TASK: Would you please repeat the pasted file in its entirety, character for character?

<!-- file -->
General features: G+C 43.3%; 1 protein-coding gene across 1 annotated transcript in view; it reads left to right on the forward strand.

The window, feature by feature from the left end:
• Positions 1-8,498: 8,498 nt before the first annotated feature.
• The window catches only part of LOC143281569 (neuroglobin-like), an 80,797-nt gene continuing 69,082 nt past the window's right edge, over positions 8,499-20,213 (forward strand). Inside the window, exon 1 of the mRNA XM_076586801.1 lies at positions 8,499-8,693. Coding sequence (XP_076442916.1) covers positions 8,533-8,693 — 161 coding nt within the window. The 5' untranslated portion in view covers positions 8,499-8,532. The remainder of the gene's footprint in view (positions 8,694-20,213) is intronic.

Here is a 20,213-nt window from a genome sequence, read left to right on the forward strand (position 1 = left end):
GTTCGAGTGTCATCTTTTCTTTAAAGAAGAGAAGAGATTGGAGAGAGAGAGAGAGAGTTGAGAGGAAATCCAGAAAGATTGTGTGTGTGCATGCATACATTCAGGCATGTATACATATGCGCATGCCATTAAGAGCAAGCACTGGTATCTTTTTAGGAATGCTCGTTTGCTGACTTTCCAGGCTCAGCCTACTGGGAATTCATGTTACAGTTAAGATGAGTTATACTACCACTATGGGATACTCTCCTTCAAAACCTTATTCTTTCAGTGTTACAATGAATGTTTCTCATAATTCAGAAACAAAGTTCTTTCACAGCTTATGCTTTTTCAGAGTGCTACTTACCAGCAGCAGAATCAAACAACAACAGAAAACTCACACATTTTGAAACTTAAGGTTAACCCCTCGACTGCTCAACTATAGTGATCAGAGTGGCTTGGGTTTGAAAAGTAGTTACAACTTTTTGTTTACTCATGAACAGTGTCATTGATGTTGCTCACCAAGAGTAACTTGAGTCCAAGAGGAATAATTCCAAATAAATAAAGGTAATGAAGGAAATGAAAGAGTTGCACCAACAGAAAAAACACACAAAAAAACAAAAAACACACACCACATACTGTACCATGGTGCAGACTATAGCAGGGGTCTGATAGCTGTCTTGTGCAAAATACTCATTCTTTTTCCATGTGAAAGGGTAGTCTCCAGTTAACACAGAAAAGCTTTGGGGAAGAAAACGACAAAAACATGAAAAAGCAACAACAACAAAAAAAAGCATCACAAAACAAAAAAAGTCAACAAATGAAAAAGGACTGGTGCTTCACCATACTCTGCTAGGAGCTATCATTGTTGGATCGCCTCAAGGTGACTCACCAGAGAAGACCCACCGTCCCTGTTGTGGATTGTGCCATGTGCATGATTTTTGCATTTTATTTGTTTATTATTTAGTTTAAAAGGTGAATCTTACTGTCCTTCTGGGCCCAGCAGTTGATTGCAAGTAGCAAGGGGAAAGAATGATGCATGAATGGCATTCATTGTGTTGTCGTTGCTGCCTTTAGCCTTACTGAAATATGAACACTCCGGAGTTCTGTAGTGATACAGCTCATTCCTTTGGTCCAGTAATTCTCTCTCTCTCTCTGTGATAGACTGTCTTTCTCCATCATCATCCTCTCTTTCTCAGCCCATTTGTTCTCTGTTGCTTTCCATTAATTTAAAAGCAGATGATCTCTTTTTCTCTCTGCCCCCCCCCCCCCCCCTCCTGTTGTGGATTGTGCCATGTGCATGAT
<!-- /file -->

General features: G+C 43.3%; 1 protein-coding gene across 1 annotated transcript in view; it reads left to right on the forward strand.

The window, feature by feature from the left end:
• Positions 1-8,498: 8,498 nt before the first annotated feature.
• The window catches only part of LOC143281569 (neuroglobin-like), an 80,797-nt gene continuing 69,082 nt past the window's right edge, over positions 8,499-20,213 (forward strand). Inside the window, exon 1 of the mRNA XM_076586801.1 lies at positions 8,499-8,693. Coding sequence (XP_076442916.1) covers positions 8,533-8,693 — 161 coding nt within the window. The 5' untranslated portion in view covers positions 8,499-8,532. The remainder of the gene's footprint in view (positions 8,694-20,213) is intronic.

Here is a 20,213-nt window from a genome sequence, read left to right on the forward strand (position 1 = left end):
GTTCGAGTGTCATCTTTTCTTTAAAGAAGAGAAGAGATTGGAGAGAGAGAGAGAGAGTTGAGAGGAAATCCAGAAAGATTGTGTGTGTGCATGCATACATTCAGGCATGTATACATATGCGCATGCCATTAAGAGCAAGCACTGGTATCTTTTTAGGAATGCTCGTTTGCTGACTTTCCAGGCTCAGCCTACTGGGAATTCATGTTACAGTTAAGATGAGTTATACTACCACTATGGGATACTCTCCTTCAAAACCTTATTCTTTCAGTGTTACAATGAATGTTTCTCATAATTCAGAAACAAAGTTCTTTCACAGCTTATGCTTTTTCAGAGTGCTACTTACCAGCAGCAGAATCAAACAACAACAGAAAACTCACACATTTTGAAACTTAAGGTTAACCCCTCGACTGCTCAACTATAGTGATCAGAGTGGCTTGGGTTTGAAAAGTAGTTACAACTTTTTGTTTACTCATGAACAGTGTCATTGATGTTGCTCACCAAGAGTAACTTGAGTCCAAGAGGAATAATTCCAAATAAATAAAGGTAATGAAGGAAATGAAAGAGTTGCACCAACAGAAAAAACACACAAAAAAACAAAAAACACACACCACATACTGTACCATGGTGCAGACTATAGCAGGGGTCTGATAGCTGTCTTGTGCAAAATACTCATTCTTTTTCCATGTGAAAGGGTAGTCTCCAGTTAACACAGAAAAGCTTTGGGGAAGAAAACGACAAAAACATGAAAAAGCAACAACAACAAAAAAAAGCATCACAAAACAAAAAAAGTCAACAAATGAAAAAGGACTGGTGCTTCACCATACTCTGCTAGGAGCTATCATTGTTGGATCGCCTCAAGGTGACTCACCAGAGAAGACCCACCGTCCCTGTTGTGGATTGTGCCATGTGCATGATTTTTGCATTTTATTTGTTTATTATTTAGTTTAAAAGGTGAATCTTACTGTCCTTCTGGGCCCAGCAGTTGATTGCAAGTAGCAAGGGGAAAGAATGATGCATGAATGGCATTCATTGTGTTGTCGTTGCTGCCTTTAGCCTTACTGAAATATGAACACTCCGGAGTTCTGTAGTGATACAGCTCATTCCTTTGGTCCAGTAATTCTCTCTCTCTCTCTGTGATAGACTGTCTTTCTCCATCATCATCCTCTCTTTCTCAGCCCATTTGTTCTCTGTTGCTTTCCATTAATTTAAAAGCAGATGATCTCTTTTTCTCTCTGCCCCCCCCCCCCCCCCTCCTGTTGTGGATTGTGCCATGTGCATGAT